Tuesday, 7 August 2018

It's Beginning to Look a Lot Like Christmas


Share Your Story
Writing Competition 2018

 

We are very proud to announce that you can be published in the Share Your Story Annual Anthology.

Please submit either a complete short story up to 1500 words (no first chapters or to be continueds…) or a poem of no more than 650 words. The theme is "Christmas" and our judges are looking for creative, engaging stories or poems that will appeal to children aged 5 to 12.

We would love you to celebrate the spirit of Christmas, share with us your Christmas story, your memories of Christmas as a child, or what Christmas means to you, or just make something up that kids will love.

You can enter as many times as you like and will receive feedback from the judges on your entry. All work must be original and school students are more than welcome to enter. 
The best entries will be included in an anthology entitled "It's Beginning To Look a Lot Like Christmas" to be launched in December, just in time to fill everyone's Christmas stockings and all published authors will receive the red (and green) carpet treatment. 
Entry Fee: $20 per entry
PayPal via the Enter Now button 
Direct Deposit Details on Request


Guidelines:

  • Entries open 9am 1st July 2018
  • Entries close 9pm 31st August 2018
  • Email your entry to Michelle Worthington at mworthington(dot)author(at)gmail(dot)com
  • Please include your name, address, contact phone number and title of your entry in the body of the email.
  • If you are under 18, please include your age, Grade and School name in the body of the email.
  • Attach your entry as a Word doc. Please include the title of your entry, your name and email address in the header of each page and page numbers in the footer.
  • International entries are welcome, but must be in English.
  • Don't include illustration notes.
  • If you are offered publication in the anthology, you must agree to have your work professionally edited if required, at no charge to you.
  • Authors retain full copyright on work.
  • The judges decision will be final. No sooking. Santa knows if you have been naughty or nice...
Pay by PayPal

Tuesday, 31 July 2018

Kids can write and publish their own books, with some help!

Is your child an Anne 'with an E'


Kids Can Create Books Workshops 
This workshop is for school aged children who have an idea for a story that they would like to publish.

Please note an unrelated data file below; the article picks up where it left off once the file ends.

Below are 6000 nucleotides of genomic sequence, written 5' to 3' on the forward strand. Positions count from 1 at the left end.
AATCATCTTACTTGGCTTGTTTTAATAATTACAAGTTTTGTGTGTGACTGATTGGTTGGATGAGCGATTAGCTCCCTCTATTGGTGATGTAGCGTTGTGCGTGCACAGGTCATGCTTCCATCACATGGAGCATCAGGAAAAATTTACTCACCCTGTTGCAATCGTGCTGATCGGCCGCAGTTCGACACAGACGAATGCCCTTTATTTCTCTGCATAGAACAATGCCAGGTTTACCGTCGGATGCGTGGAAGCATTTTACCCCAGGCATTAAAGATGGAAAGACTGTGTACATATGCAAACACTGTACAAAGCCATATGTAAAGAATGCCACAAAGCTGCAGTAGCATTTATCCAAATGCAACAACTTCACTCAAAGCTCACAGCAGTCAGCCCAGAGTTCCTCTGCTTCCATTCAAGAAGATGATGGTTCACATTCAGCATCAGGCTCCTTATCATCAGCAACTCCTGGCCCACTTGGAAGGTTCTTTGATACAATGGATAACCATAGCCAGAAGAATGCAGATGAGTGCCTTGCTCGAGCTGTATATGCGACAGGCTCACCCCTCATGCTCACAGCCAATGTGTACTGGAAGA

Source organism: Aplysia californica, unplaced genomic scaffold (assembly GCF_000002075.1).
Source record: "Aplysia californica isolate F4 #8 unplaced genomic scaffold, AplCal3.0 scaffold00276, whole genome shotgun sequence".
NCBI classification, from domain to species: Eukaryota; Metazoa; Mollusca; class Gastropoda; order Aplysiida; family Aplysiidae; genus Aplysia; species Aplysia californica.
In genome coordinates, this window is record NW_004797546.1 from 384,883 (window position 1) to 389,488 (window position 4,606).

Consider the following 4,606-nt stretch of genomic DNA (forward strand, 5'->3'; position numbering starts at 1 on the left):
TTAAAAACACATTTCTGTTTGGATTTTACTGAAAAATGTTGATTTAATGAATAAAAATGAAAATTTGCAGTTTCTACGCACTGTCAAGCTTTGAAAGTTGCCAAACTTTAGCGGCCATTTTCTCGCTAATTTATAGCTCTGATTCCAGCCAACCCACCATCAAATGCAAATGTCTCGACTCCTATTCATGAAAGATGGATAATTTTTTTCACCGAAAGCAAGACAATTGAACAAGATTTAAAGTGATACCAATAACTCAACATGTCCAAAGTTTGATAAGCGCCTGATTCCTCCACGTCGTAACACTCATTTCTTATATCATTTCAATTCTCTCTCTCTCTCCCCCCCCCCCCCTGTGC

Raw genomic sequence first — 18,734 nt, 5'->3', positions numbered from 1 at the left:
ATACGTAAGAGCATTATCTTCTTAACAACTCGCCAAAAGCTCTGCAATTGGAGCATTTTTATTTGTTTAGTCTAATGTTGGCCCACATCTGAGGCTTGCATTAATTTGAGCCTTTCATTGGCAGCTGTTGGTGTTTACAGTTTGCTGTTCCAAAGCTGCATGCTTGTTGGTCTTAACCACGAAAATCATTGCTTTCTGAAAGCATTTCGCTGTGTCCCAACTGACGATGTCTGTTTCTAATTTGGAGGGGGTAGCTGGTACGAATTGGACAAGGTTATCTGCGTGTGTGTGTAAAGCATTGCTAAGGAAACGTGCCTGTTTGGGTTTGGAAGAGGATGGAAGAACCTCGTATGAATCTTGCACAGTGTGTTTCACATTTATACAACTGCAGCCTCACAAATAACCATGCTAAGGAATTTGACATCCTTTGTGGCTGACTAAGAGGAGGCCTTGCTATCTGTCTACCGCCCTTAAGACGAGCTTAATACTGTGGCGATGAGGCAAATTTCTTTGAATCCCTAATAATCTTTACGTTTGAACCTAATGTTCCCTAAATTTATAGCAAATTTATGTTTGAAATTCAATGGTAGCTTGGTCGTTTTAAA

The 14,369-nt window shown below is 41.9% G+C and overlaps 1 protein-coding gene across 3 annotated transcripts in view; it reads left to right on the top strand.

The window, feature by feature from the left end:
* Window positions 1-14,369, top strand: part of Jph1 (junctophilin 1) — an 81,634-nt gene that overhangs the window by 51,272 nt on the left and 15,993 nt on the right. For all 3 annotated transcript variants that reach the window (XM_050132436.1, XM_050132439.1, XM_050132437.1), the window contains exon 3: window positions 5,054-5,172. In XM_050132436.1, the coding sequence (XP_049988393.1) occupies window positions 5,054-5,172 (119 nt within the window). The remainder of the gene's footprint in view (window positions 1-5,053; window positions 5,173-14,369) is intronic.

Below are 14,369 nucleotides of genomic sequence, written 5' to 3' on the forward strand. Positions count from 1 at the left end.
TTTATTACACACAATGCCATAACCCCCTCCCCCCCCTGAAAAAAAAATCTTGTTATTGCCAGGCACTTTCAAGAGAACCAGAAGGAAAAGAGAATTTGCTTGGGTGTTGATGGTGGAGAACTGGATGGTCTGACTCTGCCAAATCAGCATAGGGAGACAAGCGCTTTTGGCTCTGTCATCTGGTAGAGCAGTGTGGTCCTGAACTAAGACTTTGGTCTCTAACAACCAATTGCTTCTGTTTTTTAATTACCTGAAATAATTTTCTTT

Whether it is a picture book or longer story, kids can bring their ideas to life, giving style and colour to a story solely created by them.
Award winning international author of empowering picture books for children of all abilities, Michelle Worthington, will give aspiring authors and illustrators the information they need to decide what genre they would like to focus on, how they can create engaging stories and the process involved in publication.
You can find out more about Michelle at www.michelleworthington.com
Julieann Wallace, director of Lilly Pilly Publishing, will give real life examples of the children she has worked with to help them share their stories with the world. Visit www.lillypillypublishing.com for more information.
To get the most out of this workshop, children are required to have a project in mind they would like to work on so they get relevant and constructive feedback and can have their specific questions answered.
Bookings essential as places are limited. Parents are welcome to stay during the event, or take some time to read in the library while the workshop takes place, but we require all parents to stay on site.

For any further information, contact Michelle at mworthington.author@gmail.com




Date and Time

Location

Wynnum Library
145 Florence Street
Wynnum, QLD 4178


Monday, 25 June 2018

Tom and Mum's Book Review: Pug's Don't Wear Pyjamas



Michelle Worthington is an award winning author, international guest speaker and publishing coach, but the star of this show is Tom. Tom loves chocolate, cuddles and construction. 
He's also the smartest, most honest and best reviewer in the world.

Pugs Don't Wear Pyjamas is written by Michelle Worthington, illustrated by Cecilia Johannson, 
published by New Frontier Publishing.
When Tom visits his aunt he meets her pug Ellie.